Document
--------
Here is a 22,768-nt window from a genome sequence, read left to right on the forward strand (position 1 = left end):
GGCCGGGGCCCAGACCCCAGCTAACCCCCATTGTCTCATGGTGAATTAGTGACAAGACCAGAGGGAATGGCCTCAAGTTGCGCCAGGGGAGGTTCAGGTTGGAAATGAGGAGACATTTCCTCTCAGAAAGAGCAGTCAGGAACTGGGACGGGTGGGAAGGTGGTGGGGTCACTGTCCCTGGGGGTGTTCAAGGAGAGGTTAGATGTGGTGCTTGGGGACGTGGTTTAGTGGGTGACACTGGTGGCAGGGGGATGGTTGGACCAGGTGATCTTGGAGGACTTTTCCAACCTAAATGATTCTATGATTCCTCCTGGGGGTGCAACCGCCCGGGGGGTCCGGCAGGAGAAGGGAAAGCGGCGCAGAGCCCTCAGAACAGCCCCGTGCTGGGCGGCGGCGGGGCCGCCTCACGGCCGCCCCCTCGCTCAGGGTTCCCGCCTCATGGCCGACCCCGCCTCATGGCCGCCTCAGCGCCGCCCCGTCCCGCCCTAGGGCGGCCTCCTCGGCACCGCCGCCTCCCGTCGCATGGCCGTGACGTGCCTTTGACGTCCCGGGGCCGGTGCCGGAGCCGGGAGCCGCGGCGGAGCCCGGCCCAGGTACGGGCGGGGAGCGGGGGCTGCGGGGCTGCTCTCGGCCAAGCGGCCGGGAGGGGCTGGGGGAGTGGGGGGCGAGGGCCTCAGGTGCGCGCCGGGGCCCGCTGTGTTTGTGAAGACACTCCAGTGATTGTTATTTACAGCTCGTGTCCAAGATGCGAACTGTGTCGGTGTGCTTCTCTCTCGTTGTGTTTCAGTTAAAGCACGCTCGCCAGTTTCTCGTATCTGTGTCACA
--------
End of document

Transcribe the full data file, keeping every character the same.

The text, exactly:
Here is a 22,768-nt window from a genome sequence, read left to right on the forward strand (position 1 = left end):
GGCCGGGGCCCAGACCCCAGCTAACCCCCATTGTCTCATGGTGAATTAGTGACAAGACCAGAGGGAATGGCCTCAAGTTGCGCCAGGGGAGGTTCAGGTTGGAAATGAGGAGACATTTCCTCTCAGAAAGAGCAGTCAGGAACTGGGACGGGTGGGAAGGTGGTGGGGTCACTGTCCCTGGGGGTGTTCAAGGAGAGGTTAGATGTGGTGCTTGGGGACGTGGTTTAGTGGGTGACACTGGTGGCAGGGGGATGGTTGGACCAGGTGATCTTGGAGGACTTTTCCAACCTAAATGATTCTATGATTCCTCCTGGGGGTGCAACCGCCCGGGGGGTCCGGCAGGAGAAGGGAAAGCGGCGCAGAGCCCTCAGAACAGCCCCGTGCTGGGCGGCGGCGGGGCCGCCTCACGGCCGCCCCCTCGCTCAGGGTTCCCGCCTCATGGCCGACCCCGCCTCATGGCCGCCTCAGCGCCGCCCCGTCCCGCCCTAGGGCGGCCTCCTCGGCACCGCCGCCTCCCGTCGCATGGCCGTGACGTGCCTTTGACGTCCCGGGGCCGGTGCCGGAGCCGGGAGCCGCGGCGGAGCCCGGCCCAGGTACGGGCGGGGAGCGGGGGCTGCGGGGCTGCTCTCGGCCAAGCGGCCGGGAGGGGCTGGGGGAGTGGGGGGCGAGGGCCTCAGGTGCGCGCCGGGGCCCGCTGTGTTTGTGAAGACACTCCAGTGATTGTTATTTACAGCTCGTGTCCAAGATGCGAACTGTGTCGGTGTGCTTCTCTCTCGTTGTGTTTCAGTTAAAGCACGCTCGCCAGTTTCTCGTATCTGTGTCACA